HomeAdviceSmall Businesses – the powerhouse of Britain’s economic recovery?

Small Businesses – the powerhouse of Britain’s economic recovery?

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Governments talk at length about the contribution to the economic wellbeing of Britain of Small Medium Enterprises (SME’s) and in particular Small businesses – i.e. organisations with 49 or less employees. In fact to describe the significance of turnover and employment provided by small companies as a ‘contribution’ to the economy is a gross understatement.

Let me throw some statistics at you to illuminate the point I am making;

Putting aside the considerable employment levels in the public sector, the private sector (where gross domestic wealth is generated) accounts for 24 million employees and turnover of just over 3 trillion pounds. Of this, just lower than 60% employment is in businesses with 249 or less employees who provide 49% (1.5 trillion pounds) of the total private sector turnover.  Of particular relevance (at least it is to me) is the fact that the biggest contribution is made by what are officially defined as Small companies – those with 49 or less employees.

47% of total private sector employment and 35% of turnover comes from small companies.

So when we think of the great powerhouses of the British economy, we think of those big players such as BAe, Rolls-Royce, BP etc, but in fact half of all wealth generating and employment creating activity in the UK is generated by the millions of small companies; up and down the country, working in the business parks, converted farm buildings, spare bedrooms and employing a handful of people.

These figures are based on the most recent returns for 2012 and there is good reason to believe that in fact the running totals today – mid 2013, will show a much larger figure for small companies, probably now accounting for well over 50% of total private sector employment and 40% turnover.

I can go on. Let’s consider tax revenues in the forms of PAYE, VAT and our old friend corporation tax. Small companies generally don’t employ expensive tax avoidance consultants and don’t have access to offshore tax havens and international offset trading arrangements to move profit into low tax territories. So we pay our corp tax, PAYE and VAT because we don’t have the choice. It’s not a voluntary arrangement in the case of small enterprises unlike large international mobile phone corporations. So we could surmise – it’s only an educated guess, that this 40% of turnover accounted for by small company’s contributes a  much higher percentage of tax revenues; probably over 50%. Then there’s the black economy, but that’s another blog subject.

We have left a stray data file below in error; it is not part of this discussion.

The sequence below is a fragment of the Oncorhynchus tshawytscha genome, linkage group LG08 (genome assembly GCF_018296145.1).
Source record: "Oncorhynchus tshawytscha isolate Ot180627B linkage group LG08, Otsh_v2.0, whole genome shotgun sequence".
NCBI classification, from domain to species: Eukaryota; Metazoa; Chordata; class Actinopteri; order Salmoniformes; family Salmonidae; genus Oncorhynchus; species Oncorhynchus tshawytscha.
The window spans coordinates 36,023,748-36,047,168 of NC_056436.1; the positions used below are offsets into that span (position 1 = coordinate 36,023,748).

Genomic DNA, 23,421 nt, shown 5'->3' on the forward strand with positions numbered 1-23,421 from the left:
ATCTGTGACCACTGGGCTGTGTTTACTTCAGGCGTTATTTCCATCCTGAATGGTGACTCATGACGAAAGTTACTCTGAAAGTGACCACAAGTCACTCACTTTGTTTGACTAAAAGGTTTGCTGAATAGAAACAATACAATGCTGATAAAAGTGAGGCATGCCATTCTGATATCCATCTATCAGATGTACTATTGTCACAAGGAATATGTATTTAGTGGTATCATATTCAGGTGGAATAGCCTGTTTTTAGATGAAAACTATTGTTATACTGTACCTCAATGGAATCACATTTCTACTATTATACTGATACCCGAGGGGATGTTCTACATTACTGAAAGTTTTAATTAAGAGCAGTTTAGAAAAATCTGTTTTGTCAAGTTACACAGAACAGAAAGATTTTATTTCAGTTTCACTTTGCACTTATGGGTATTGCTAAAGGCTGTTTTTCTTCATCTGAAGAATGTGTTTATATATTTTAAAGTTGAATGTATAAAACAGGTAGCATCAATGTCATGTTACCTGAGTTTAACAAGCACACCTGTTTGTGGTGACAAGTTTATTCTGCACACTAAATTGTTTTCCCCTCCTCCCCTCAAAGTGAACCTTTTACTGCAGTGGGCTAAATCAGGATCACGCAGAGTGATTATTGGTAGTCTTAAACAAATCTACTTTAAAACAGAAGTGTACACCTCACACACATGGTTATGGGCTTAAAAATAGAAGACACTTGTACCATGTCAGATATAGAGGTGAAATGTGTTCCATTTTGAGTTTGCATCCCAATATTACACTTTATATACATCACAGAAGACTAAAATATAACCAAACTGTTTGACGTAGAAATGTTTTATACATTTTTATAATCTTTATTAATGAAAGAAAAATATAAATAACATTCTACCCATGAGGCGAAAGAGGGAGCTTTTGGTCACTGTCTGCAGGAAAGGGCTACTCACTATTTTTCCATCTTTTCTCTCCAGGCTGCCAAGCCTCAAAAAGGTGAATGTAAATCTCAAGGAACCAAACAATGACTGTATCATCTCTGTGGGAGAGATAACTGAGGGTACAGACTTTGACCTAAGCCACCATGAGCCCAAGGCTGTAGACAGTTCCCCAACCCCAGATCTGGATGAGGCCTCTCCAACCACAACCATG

In my dealings within mainland Europe – particularly Germany, I observe that whilst there are vibrant small company activity levels, it is not on anything like the same scale as here. By example, Germany’s economy tends to be driven by a higher concentration of large corporations – many household names that we know well.

The fact is that the British economy is driven by the small business sector; to describe this as a contributory factor is understating to the point of insulting. I believe that Government has grasped this point and I note comments by Vince Cable, Lord Young et al to this effect.

The issue of what measures can be taken to assist in this sector has been addressed by the report presented by Lord Young and there are some good suggestions; simplifying public sector bidding procedures by eliminating the time consuming, irrelevant  and ludicrous pre-qualification questionnaires (PQQ) for bids of less than £200k for example. But many of us in this sector would point to the tax regime as a major problem. It would be nice to see more concentration by HMRC on collecting tax from the big corporations than the focus that it seem to place on small companies – easy targets?  Also, what about a corporation tax cut for profit levels below a lower threshold than the present? And the sheer complexity of administering PAYE, NI and corporation tax is mind blowing; small companies generally can’t employ full time accountants – usually don’t have accounts departments, but there is no simplification of administration for a small company. The overhead required is exactly the same if you employ 9000 or 9.

Nevertheless, the army of graduates leaving university from those good business schools that we are well served by in the UK, are seeing the small business sector as an answer to the grinding problem of employment. If you are struggling to get a reasonable job, an answer is often to start up a business. There is no doubt that a driver to the growth in the small business sector is the alternative route it provides to the career path – to the simple matter of getting a job. Start-ups are running at a higher level than has been seen for some time. Is this the future for the British economy?

Small companies are by simple necessity; fast reactors, can take advantage of business opportunities quickly, are the centres of innovation and are usually populated by the most entrepreneurial and dynamic of our workforce. This is the developing face of the British economy and it has an appealing aspect to it.


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